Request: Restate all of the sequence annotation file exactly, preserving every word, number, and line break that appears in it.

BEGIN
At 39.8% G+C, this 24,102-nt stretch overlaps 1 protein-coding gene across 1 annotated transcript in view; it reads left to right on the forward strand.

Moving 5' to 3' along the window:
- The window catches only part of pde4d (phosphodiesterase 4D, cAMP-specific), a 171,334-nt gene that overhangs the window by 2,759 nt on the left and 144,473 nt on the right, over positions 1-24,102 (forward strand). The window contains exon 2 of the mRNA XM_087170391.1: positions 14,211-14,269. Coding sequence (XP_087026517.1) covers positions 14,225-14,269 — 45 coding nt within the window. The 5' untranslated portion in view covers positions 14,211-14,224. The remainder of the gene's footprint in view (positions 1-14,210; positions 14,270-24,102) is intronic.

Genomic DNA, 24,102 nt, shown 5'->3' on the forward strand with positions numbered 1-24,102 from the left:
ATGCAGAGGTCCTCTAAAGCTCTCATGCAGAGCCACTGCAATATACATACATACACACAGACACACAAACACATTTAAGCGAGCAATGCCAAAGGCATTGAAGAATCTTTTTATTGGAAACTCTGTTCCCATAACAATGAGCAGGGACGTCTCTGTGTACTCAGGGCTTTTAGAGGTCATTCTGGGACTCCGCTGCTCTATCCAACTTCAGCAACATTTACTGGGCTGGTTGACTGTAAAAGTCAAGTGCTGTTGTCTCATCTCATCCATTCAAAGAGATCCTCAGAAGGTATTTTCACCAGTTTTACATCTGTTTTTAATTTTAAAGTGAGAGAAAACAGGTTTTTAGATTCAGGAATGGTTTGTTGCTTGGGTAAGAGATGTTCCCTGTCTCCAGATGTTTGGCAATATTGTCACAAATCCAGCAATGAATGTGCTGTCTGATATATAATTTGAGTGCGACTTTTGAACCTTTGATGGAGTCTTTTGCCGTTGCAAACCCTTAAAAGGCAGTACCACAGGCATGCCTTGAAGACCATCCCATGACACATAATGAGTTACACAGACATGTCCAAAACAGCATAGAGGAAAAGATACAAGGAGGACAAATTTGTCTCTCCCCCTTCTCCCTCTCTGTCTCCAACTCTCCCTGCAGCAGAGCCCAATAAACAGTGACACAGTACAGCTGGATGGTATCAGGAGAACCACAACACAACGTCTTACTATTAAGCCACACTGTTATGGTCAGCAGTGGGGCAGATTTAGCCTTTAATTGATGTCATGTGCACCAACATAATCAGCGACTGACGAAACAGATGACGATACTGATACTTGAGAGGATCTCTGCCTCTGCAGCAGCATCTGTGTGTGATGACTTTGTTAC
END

At 39.8% G+C, this 24,102-nt stretch overlaps 1 protein-coding gene across 1 annotated transcript in view; it reads left to right on the forward strand.

Moving 5' to 3' along the window:
- The window catches only part of pde4d (phosphodiesterase 4D, cAMP-specific), a 171,334-nt gene that overhangs the window by 2,759 nt on the left and 144,473 nt on the right, over positions 1-24,102 (forward strand). The window contains exon 2 of the mRNA XM_087170391.1: positions 14,211-14,269. Coding sequence (XP_087026517.1) covers positions 14,225-14,269 — 45 coding nt within the window. The 5' untranslated portion in view covers positions 14,211-14,224. The remainder of the gene's footprint in view (positions 1-14,210; positions 14,270-24,102) is intronic.

Genomic DNA, 24,102 nt, shown 5'->3' on the forward strand with positions numbered 1-24,102 from the left:
ATGCAGAGGTCCTCTAAAGCTCTCATGCAGAGCCACTGCAATATACATACATACACACAGACACACAAACACATTTAAGCGAGCAATGCCAAAGGCATTGAAGAATCTTTTTATTGGAAACTCTGTTCCCATAACAATGAGCAGGGACGTCTCTGTGTACTCAGGGCTTTTAGAGGTCATTCTGGGACTCCGCTGCTCTATCCAACTTCAGCAACATTTACTGGGCTGGTTGACTGTAAAAGTCAAGTGCTGTTGTCTCATCTCATCCATTCAAAGAGATCCTCAGAAGGTATTTTCACCAGTTTTACATCTGTTTTTAATTTTAAAGTGAGAGAAAACAGGTTTTTAGATTCAGGAATGGTTTGTTGCTTGGGTAAGAGATGTTCCCTGTCTCCAGATGTTTGGCAATATTGTCACAAATCCAGCAATGAATGTGCTGTCTGATATATAATTTGAGTGCGACTTTTGAACCTTTGATGGAGTCTTTTGCCGTTGCAAACCCTTAAAAGGCAGTACCACAGGCATGCCTTGAAGACCATCCCATGACACATAATGAGTTACACAGACATGTCCAAAACAGCATAGAGGAAAAGATACAAGGAGGACAAATTTGTCTCTCCCCCTTCTCCCTCTCTGTCTCCAACTCTCCCTGCAGCAGAGCCCAATAAACAGTGACACAGTACAGCTGGATGGTATCAGGAGAACCACAACACAACGTCTTACTATTAAGCCACACTGTTATGGTCAGCAGTGGGGCAGATTTAGCCTTTAATTGATGTCATGTGCACCAACATAATCAGCGACTGACGAAACAGATGACGATACTGATACTTGAGAGGATCTCTGCCTCTGCAGCAGCATCTGTGTGTGATGACTTTGTTAC